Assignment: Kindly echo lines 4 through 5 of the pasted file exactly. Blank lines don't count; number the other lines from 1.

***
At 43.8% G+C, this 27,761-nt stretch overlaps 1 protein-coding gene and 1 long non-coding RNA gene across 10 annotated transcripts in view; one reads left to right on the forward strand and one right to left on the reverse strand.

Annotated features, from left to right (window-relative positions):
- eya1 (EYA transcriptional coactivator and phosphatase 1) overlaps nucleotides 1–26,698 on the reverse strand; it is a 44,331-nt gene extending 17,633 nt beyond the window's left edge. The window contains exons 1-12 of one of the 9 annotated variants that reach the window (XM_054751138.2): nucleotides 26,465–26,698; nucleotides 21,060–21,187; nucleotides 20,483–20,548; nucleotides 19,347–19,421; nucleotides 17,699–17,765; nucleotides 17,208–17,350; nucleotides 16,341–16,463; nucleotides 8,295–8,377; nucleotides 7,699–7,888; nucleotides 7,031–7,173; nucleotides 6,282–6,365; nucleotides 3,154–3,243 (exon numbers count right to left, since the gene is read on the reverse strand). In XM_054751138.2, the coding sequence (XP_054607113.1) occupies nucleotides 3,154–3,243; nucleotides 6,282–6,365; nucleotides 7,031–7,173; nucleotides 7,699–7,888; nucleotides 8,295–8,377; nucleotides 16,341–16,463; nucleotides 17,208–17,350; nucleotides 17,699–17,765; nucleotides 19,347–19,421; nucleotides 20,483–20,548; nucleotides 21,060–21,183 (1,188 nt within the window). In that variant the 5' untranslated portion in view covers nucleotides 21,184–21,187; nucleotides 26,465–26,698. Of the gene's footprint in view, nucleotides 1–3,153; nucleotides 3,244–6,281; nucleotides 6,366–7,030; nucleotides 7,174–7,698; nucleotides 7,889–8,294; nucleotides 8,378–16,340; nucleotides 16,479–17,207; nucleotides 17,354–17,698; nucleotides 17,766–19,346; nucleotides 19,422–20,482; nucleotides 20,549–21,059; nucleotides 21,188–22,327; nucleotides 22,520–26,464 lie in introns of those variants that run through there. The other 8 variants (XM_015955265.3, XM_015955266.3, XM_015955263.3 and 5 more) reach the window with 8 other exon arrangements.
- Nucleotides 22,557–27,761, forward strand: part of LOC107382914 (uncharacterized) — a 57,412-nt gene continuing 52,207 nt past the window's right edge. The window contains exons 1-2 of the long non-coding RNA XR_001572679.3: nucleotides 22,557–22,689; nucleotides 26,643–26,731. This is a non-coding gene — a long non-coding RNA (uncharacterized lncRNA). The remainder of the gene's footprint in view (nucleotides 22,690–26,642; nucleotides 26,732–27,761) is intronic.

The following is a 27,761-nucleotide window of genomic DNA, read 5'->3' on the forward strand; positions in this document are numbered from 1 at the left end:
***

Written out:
- Nucleotides 22,557–27,761, forward strand: part of LOC107382914 (uncharacterized) — a 57,412-nt gene continuing 52,207 nt past the window's right edge. The window contains exons 1-2 of the long non-coding RNA XR_001572679.3: nucleotides 22,557–22,689; nucleotides 26,643–26,731. This is a non-coding gene — a long non-coding RNA (uncharacterized lncRNA). The remainder of the gene's footprint in view (nucleotides 22,690–26,642; nucleotides 26,732–27,761) is intronic.

The following is a 27,761-nucleotide window of genomic DNA, read 5'->3' on the forward strand; positions in this document are numbered from 1 at the left end: